I am a SEAL Team Six Warrior by Howard E. Wasdin book review

 

I am a SEAL Team Six Warrior

Howard E. Wasdin

Nonfiction/War

192 pages

 

This was a really interesting book for me to read.  I generally read fiction books, but this one is a nonfiction, a collection of memoirs from Howard Wasdin, an American Soldier who works his way through to be one of the elite warriors of SEAL Team Six.  He covers a necessary amount of his childhood and rocky relationship with his parents, and the circumstances that led him to join the Navy.  He talks about the different trainings that he went through in detail, and all of them sound terrible to me.  He does things that most ordinary people could never do; that I know I could never do.  Wasdin writes about all the preparation that he goes through to become a sniper on the Team he wanted to be on: Hell Week, SEAL Team Two, SEAL Team Six, and Marine Corps Scout Sniper School.

 

Early on, he remembers a mantra that the SEALs live by.  “The more you sweat in peacetime, the less you bleed in war” (4).  The SEALs are all about training.  He talked about practicing during his free time or down time to get better at the things he felt he needed to.  This tight knit group of SEALs working together formed bonds that were, admittedly to Wasdin, more important than his marriage, which always took a backseat to his job.

 

These memoirs cover a few different missions that Wasdin was present during, but much of it takes place in Mogadishu, Somalia.  He recalls his own realization that the men he is fighting against are human, like him.  “Whether you’re winning or losing, war is hell.  It’s important to understand that our enemies are human” (60).  I think war is often glamourized, in video games and such, and this book certainly shows the horrific sides of it.  He said something else that really made me think, “Most Americans don’t realize how blessed we are – we need to be more thankful” (102).  Compared to the lives he described in Somalia, we have it pretty good elsewhere and it makes me sad for people living in other countries under those terrible conditions.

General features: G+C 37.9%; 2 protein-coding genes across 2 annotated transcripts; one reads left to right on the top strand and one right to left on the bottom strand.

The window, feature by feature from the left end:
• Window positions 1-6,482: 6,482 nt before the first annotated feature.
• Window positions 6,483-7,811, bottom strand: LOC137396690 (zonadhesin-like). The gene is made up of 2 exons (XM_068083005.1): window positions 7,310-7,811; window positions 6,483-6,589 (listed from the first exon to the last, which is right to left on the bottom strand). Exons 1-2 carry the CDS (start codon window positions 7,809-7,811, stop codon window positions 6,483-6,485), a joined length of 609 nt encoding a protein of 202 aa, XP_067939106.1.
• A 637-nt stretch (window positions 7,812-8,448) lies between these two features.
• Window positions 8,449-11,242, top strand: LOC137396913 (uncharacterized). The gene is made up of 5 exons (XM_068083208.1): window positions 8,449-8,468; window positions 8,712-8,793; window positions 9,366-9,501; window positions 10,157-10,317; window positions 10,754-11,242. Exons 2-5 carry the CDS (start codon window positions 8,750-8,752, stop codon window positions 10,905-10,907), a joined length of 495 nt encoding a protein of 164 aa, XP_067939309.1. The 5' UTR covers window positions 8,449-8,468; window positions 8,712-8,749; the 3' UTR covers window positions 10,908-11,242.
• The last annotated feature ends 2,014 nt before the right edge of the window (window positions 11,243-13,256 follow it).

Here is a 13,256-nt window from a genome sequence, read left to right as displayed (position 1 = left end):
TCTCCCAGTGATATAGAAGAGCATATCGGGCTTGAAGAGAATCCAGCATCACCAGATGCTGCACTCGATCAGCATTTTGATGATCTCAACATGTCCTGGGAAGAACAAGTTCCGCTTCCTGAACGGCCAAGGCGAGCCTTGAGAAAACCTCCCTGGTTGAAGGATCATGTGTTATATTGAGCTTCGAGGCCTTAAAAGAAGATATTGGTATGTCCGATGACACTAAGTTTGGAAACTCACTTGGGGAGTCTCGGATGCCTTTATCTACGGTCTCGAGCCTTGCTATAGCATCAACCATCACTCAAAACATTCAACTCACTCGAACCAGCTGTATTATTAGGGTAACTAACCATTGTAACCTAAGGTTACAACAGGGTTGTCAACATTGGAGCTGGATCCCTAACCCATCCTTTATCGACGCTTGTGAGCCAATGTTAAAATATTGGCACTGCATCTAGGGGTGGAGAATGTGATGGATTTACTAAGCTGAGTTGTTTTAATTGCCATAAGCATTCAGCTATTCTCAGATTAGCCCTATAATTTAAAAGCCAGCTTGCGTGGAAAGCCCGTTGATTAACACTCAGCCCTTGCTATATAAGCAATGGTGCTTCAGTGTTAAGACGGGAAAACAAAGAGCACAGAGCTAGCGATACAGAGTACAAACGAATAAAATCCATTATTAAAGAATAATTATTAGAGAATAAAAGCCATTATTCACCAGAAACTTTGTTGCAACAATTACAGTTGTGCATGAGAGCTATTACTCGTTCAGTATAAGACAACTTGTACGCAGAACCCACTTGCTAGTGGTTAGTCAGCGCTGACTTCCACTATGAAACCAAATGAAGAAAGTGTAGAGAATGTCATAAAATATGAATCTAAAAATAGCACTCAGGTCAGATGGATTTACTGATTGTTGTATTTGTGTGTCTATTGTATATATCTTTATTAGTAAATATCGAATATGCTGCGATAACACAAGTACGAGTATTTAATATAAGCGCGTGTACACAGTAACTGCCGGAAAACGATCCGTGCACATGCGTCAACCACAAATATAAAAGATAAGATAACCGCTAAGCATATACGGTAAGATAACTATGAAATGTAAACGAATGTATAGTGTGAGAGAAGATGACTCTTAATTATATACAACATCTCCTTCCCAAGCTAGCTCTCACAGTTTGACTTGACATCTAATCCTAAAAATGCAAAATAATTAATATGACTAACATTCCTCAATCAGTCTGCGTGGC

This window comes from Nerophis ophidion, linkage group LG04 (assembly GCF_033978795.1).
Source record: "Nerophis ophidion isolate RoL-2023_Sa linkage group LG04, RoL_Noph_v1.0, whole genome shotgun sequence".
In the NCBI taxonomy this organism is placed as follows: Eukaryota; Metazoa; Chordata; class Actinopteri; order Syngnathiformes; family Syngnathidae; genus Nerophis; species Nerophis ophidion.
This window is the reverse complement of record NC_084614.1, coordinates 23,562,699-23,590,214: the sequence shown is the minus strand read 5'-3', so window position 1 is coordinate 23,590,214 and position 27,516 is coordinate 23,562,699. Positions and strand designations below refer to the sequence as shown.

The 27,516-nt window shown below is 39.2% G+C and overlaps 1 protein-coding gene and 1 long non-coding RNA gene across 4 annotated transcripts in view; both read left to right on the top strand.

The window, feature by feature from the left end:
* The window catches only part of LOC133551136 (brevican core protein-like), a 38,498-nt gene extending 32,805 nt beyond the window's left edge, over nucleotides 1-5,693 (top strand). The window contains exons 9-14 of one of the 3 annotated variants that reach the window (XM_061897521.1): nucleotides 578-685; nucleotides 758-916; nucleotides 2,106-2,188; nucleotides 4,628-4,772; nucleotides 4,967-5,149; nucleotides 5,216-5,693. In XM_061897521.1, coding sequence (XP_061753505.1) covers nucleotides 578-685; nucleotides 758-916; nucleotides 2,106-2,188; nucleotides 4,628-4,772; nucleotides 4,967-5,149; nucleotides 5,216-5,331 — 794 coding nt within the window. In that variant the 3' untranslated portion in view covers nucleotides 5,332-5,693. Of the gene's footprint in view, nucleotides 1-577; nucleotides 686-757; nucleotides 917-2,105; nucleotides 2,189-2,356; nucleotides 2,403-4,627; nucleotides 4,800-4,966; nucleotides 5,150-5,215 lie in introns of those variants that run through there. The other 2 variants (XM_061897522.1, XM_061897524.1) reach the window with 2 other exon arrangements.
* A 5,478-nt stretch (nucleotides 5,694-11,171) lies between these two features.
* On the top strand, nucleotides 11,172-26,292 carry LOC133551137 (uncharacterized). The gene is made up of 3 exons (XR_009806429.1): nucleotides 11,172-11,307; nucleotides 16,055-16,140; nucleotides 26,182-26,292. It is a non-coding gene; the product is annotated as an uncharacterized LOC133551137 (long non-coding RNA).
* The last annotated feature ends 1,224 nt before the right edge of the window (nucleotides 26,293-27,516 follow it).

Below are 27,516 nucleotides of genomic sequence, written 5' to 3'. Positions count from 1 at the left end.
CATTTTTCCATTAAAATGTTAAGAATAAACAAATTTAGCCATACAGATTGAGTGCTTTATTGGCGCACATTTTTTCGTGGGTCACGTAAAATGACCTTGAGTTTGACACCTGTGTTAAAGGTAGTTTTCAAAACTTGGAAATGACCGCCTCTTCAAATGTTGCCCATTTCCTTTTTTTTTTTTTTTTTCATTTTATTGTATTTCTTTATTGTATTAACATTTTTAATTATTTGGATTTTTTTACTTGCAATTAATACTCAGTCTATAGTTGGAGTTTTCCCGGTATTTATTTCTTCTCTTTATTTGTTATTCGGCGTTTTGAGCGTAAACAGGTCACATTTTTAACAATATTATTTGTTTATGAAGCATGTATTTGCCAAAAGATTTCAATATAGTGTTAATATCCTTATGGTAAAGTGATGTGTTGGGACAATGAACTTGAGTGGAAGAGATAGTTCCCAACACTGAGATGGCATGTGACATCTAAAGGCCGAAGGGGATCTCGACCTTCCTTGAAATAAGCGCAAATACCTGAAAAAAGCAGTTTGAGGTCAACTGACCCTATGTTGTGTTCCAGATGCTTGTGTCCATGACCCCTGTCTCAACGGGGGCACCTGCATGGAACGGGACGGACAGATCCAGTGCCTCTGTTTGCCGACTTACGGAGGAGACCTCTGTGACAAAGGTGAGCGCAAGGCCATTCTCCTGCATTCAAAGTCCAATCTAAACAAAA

One last quote I really liked was toward the end, when Wasdin was recounting the day he was injured multiple times and almost died in battle.  “Anyone who says he wasn’t scared in combat is either an idiot or a liar.  Everyone becomes scared.  It’s a healthy fear.  I’d never want to go into combat with someone who wasn’t a little afraid” (137).